The Galaxy Note Edge is one Samsung’s first smartphones with curved display (at least it’s the first one that matters, as the Galaxy Round proved to be a fail). Whether the rounded right side is useful in everyday life is another deal. Is this feature worth the extra charge for the phablet? We have tested it, along with its high-end specs and are ready to give you our full Samsung Galaxy Note Edge review.
How useful is a curved display? There are currently two different answers, depending on which approach you choose. Unfortunately, my Samsung Galaxy Note Edge opinion and approach are not very positive. But this is a sister model to the Galaxy Note 4, which is a damn good smartphone, as I will explain to you in the following review.
Technically, the Samsung Galaxy Note Edge is basically 100% the normal Samsung Galaxy Note 4. We are dealing with a powerful flagship smartphone that provides fast performance with the Qualcomm Snapdragon 805 quad-core SoC and its four-core 2.7 GHz Krait processor and the Adreno 420 GPU, which can provide plenty of power.
The device also rocks 3 GB of RAM, 32GB of internal flash memory (with a MicroSD slot for expansion), a 16-megapixel camera with an optical image stabilizer and ultra-fast autofocus. It also has gimmicks like the fingerprint reader and the heart rate monitor. And of course, there is the LTE support for up to 300 Mbit/s and the praised Wacom stylus, otherwise known as S-Pen.
The distinctive feature here is the curve on the right side of the display, which should theoretically offer some interesting features. In practice, however, the benefits remain very limited. In addition, the curved display in some cases – like mine – can be rather annoying. We can ignore the fact it doesn’t bring benefits, but this Edge display brings other issues more related to the design.
Design: is the curved display worth paying extra cash?
Currently, Samsung demands 899 Euros (or about $800 USD) for the Galaxy Note Edge – for as much money you can already find a well-equipped laptop. You can also find it for about 800 Euros on the open market, which represents a premium of approximately 200 euros compared to the “normal” Galaxy Note 4. The 200 Euro price difference is hardly justified in my opinion.
So you are probably also aware that more than being a competitive product, the Samsung Galaxy Note Edge is a demonstration of Samsung’s abilities in terms of hardware design and Equipment. The mere fact that there is a curve on the side of the display in a commercial device shows what Samsung is able to accomplish. We must tip our hats to Samsung for that.
Practically, the extra panel space is only used a few times a day, but it can bring on a whole new set of distractions. The Note 4 has a 5.7-inch 2K display with a 16:9 ratio. Meanwhile, the panel in the Note Edge has a diagonal 5.6-inch display. While theoretically a bit smaller, the curved edge gives it an odd 16:10 ratio makes the unit just a bit wider. The total size of the device also has to be kept larger, as the left side of the Note Edge is also about a millimeter wider than the regular Note 4.
The overall effect is that the Galaxy Note Edge is almost four millimeters wider. Yes, it’s only 4 millimeters, but in combination with the edged right makes the device significantly bulkier. At least in my opinion, when comparing it to the “normal” sister model. I can easily manage the Samsung Galaxy Note 4 with one hand, this is not the case the Samsung Galaxy Note Edge. This makes the device much less safe in the hand, and it makes it impossible for me to reach the other end of the display with my thumb (and I have large hands).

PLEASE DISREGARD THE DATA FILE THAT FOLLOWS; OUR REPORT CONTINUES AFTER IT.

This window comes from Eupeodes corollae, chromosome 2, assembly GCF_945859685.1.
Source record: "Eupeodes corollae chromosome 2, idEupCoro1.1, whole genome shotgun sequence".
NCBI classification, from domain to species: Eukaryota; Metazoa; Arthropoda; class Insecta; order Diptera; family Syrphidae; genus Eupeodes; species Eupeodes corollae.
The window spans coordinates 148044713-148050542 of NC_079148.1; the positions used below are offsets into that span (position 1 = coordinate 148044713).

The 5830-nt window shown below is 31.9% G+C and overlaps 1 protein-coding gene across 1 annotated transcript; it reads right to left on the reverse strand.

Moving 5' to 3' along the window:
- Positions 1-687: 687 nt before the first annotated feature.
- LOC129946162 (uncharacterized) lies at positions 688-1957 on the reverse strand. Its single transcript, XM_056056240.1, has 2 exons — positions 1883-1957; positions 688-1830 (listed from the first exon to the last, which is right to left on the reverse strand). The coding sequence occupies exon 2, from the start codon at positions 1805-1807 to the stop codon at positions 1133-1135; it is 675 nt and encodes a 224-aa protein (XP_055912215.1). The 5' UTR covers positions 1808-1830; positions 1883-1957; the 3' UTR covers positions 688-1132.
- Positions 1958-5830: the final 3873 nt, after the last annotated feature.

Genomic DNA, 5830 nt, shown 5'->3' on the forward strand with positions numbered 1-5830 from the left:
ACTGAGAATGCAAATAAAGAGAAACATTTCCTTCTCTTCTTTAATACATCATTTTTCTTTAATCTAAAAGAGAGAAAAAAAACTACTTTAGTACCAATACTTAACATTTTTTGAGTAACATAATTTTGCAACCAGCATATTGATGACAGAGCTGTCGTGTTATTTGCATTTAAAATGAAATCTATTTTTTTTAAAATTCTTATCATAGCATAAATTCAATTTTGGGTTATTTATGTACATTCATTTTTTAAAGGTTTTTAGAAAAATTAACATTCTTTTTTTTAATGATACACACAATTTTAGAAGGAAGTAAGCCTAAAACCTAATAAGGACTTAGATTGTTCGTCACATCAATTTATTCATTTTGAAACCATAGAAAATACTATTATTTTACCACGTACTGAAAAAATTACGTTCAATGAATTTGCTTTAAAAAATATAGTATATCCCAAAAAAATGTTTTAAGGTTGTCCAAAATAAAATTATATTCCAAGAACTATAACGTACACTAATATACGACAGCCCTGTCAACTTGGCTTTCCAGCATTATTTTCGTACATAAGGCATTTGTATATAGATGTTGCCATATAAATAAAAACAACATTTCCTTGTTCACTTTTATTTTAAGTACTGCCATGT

This is not only because of the width, but also because the curved screen makes the edge sharp, making it just a bit harder for my thumb to reach touchscreen nirvana. Not to mention, that right edge doesn’t contribute to the comfort the device offers. It was uncomfortable to hold the device, and worlds apart from the slightly smaller note 4. This may perhaps sound extreme, but it was a fact in my experience.
Here’s another problem. The Note Edge’s software is designed so that the curved strip is not used with most apps, and therefore its susceptibility for triggering touch events will be disabled, but this is not the case when in the home screen. You will realize that the design forces you to make accidental presses on the Edge display, especially when trying to reach for the power button, which is located on the top-right section of the device.
I quickly got used to this, so I tried to keep my thumb and the palm of my hand as far as possible from the right edge of the display, but this also ensures that you will constantly need a second hand when operating the device. But though there are various disadvantages arising from the issues with the curved display, we do have some good things to say about it.
The Edge display does have some cool features, such as displaying app information in the curved strip, like weather or the clock. I believe Samsung has put too much emphasis on a feature that does not offer too much software support, but more on that will come when we cover the corresponding chapter of this review.
Metal frame with a removable cover made of plastic
Visually, you aren’t going to mistake the Galaxy Note Edge for another phone, it is truly unique. An update the classic Samsung design with a new aluminum frame that’s already in use on the Note 4 makes this device significantly higher quality than previous models that offered only a plastic housing. What we like about this version of the metal and plastic combination is that unlike the Galaxy A series that uses the same setup the back cover on the Note Edge remains removable.